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It depends if 1 plus tan theta is divided or multiplied by 1 minus tan theta.

Q: How can you verify 1 plus tan theta divided by 1 minus tan theta equals cot theta plus 1 divided by cot theta minus 1?

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- cos theta

sin(theta) = 15/17, cosec(theta) = 17/15 cos(theta) = -8/17, sec(theta) = -17/8 cotan(theta) = -8/15 theta = 2.0608 radians.

Since sin(theta) = 1/cosec(theta) the first two terms simply camcel out and you are left with 1 divided by tan(theta), which is cot(theta).

Tan^2

If tan theta equals 2, then the sides of the triangle could be -2, -1, and square root of 5 (I used the Pythagorean Theorem to get this). From this, sec theta is negative square root of 5. It is negative because theta is in the third quadrant, where cosine, secant, sine, and cosecant are all negative.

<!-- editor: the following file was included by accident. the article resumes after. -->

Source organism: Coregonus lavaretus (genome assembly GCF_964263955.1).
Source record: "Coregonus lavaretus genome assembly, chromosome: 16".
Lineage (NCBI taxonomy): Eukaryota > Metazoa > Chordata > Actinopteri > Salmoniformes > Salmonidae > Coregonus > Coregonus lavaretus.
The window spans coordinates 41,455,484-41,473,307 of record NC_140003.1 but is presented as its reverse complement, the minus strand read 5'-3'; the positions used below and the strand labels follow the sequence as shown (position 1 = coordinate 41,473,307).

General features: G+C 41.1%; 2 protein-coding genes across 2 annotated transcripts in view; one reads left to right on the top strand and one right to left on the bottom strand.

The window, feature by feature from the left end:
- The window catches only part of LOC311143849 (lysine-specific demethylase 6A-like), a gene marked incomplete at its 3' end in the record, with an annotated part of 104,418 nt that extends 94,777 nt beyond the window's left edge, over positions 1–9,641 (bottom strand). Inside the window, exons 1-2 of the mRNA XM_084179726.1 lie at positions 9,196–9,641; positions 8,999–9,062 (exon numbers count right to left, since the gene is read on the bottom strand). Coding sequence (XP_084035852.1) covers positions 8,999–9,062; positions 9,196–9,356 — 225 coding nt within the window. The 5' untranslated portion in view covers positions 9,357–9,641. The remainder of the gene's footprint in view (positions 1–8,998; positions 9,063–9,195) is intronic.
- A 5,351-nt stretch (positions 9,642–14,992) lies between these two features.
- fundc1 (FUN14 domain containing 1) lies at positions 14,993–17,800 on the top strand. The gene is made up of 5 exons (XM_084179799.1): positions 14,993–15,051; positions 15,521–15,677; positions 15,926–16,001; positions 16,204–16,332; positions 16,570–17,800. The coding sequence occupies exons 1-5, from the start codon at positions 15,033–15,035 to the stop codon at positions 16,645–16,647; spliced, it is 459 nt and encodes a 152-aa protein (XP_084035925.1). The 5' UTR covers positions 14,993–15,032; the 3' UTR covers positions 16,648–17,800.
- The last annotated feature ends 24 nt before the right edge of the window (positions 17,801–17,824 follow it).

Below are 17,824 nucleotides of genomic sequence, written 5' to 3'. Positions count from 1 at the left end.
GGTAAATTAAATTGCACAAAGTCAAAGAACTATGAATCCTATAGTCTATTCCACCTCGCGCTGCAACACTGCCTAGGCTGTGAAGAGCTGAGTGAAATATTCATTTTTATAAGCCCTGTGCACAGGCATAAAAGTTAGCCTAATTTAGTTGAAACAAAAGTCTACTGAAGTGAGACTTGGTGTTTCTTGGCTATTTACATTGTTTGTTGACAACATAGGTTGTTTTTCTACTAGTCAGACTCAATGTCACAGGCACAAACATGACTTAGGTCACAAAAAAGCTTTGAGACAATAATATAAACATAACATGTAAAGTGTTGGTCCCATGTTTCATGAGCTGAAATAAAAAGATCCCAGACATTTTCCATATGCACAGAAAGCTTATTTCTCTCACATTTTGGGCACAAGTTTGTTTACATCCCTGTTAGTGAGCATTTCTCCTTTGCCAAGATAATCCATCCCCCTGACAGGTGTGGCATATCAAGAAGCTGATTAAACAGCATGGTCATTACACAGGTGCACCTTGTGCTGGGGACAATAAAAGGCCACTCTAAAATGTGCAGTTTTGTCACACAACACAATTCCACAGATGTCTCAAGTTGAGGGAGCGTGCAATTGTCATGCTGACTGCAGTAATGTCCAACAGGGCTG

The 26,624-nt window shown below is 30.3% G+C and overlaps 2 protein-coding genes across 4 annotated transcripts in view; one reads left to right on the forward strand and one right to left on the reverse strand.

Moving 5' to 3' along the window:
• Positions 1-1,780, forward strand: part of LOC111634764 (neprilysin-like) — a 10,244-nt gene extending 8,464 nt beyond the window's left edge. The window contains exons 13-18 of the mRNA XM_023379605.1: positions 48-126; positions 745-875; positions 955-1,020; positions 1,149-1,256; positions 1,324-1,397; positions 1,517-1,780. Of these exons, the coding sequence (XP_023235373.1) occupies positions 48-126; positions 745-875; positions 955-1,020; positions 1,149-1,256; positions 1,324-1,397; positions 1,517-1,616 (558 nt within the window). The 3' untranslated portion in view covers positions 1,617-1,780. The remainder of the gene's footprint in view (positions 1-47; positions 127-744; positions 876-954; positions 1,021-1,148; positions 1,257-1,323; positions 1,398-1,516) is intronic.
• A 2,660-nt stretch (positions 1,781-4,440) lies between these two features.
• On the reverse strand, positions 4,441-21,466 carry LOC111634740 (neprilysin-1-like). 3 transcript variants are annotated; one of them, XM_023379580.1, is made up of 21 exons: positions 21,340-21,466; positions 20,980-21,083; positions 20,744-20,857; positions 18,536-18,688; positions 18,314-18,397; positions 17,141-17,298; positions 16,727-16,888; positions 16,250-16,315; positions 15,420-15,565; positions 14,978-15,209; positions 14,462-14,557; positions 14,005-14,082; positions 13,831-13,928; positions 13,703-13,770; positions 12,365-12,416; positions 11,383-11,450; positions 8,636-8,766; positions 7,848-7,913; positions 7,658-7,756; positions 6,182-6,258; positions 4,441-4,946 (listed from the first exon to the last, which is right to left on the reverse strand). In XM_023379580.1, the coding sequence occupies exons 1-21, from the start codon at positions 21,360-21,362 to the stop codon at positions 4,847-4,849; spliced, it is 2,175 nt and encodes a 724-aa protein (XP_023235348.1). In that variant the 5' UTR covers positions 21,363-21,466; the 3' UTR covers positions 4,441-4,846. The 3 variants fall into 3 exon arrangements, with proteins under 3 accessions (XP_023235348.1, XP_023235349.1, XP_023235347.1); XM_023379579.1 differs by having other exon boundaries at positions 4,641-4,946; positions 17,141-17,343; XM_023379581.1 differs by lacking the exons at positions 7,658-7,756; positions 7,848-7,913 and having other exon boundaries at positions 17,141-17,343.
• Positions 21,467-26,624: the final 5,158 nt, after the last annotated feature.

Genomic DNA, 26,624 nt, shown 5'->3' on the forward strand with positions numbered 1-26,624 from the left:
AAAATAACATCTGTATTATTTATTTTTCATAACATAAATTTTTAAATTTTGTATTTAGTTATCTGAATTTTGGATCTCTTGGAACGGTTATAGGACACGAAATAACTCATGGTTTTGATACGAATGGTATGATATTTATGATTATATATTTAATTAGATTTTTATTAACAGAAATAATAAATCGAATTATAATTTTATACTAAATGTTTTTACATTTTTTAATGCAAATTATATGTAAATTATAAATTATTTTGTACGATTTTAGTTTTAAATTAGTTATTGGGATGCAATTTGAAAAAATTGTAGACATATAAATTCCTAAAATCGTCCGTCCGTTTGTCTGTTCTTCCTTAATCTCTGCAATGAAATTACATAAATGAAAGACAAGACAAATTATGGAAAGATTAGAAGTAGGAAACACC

Related questions

Using x instead of theta, cos2x/cosec2x + cos4x = cos2x*sin2x + cos4x = cos2x*(sin2x + cos2x) = cos2x*1 = cos2x

It also equals 13 12.

It is 1.

I'm asuming you meant "ten theta"the square of 5 is 2525 divided by 10 is 2.5so theta equals 2.5there you go =)

Zero. Anything minus itself is zero.

- cos theta

cosine (90- theta) = sine (theta)

sin(theta) = 15/17, cosec(theta) = 17/15 cos(theta) = -8/17, sec(theta) = -17/8 cotan(theta) = -8/15 theta = 2.0608 radians.

-2(cot2theta)

Yes. (Theta in radians, and then approximately, not exactly.)

sin (theta) = [13* sin (32o)]/8 = 13*0.529919264/8 = 0.861118804 [theta] = sin-1 (0.861118804) [theta] = 59.44o

theta = arcsin(0.0138) is the principal value.